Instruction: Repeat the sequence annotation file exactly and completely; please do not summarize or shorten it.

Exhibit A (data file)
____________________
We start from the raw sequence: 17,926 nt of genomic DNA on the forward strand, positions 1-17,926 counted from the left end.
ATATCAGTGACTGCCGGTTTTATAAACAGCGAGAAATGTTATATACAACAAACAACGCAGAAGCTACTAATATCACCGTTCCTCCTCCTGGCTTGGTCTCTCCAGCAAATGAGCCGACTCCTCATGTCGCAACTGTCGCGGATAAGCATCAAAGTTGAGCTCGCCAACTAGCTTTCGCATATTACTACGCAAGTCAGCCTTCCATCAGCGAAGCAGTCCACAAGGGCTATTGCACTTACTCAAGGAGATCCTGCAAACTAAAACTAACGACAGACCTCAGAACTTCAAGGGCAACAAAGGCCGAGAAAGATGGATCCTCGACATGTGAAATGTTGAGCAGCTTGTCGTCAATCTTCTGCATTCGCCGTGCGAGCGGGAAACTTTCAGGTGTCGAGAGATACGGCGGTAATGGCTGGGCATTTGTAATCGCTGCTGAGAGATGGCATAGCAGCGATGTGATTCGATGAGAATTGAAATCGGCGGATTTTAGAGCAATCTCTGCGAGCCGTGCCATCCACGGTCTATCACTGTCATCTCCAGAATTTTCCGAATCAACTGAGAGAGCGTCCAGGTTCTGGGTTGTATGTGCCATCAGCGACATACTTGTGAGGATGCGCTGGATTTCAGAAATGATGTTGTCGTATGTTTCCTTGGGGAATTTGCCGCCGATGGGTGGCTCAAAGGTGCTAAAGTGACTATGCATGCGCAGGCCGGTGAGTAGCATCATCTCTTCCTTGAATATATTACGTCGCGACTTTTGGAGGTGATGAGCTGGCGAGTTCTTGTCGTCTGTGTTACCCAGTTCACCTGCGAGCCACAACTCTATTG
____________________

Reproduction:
We start from the raw sequence: 17,926 nt of genomic DNA on the forward strand, positions 1-17,926 counted from the left end.
ATATCAGTGACTGCCGGTTTTATAAACAGCGAGAAATGTTATATACAACAAACAACGCAGAAGCTACTAATATCACCGTTCCTCCTCCTGGCTTGGTCTCTCCAGCAAATGAGCCGACTCCTCATGTCGCAACTGTCGCGGATAAGCATCAAAGTTGAGCTCGCCAACTAGCTTTCGCATATTACTACGCAAGTCAGCCTTCCATCAGCGAAGCAGTCCACAAGGGCTATTGCACTTACTCAAGGAGATCCTGCAAACTAAAACTAACGACAGACCTCAGAACTTCAAGGGCAACAAAGGCCGAGAAAGATGGATCCTCGACATGTGAAATGTTGAGCAGCTTGTCGTCAATCTTCTGCATTCGCCGTGCGAGCGGGAAACTTTCAGGTGTCGAGAGATACGGCGGTAATGGCTGGGCATTTGTAATCGCTGCTGAGAGATGGCATAGCAGCGATGTGATTCGATGAGAATTGAAATCGGCGGATTTTAGAGCAATCTCTGCGAGCCGTGCCATCCACGGTCTATCACTGTCATCTCCAGAATTTTCCGAATCAACTGAGAGAGCGTCCAGGTTCTGGGTTGTATGTGCCATCAGCGACATACTTGTGAGGATGCGCTGGATTTCAGAAATGATGTTGTCGTATGTTTCCTTGGGGAATTTGCCGCCGATGGGTGGCTCAAAGGTGCTAAAGTGACTATGCATGCGCAGGCCGGTGAGTAGCATCATCTCTTCCTTGAATATATTACGTCGCGACTTTTGGAGGTGATGAGCTGGCGAGTTCTTGTCGTCTGTGTTACCCAGTTCACCTGCGAGCCACAACTCTATTG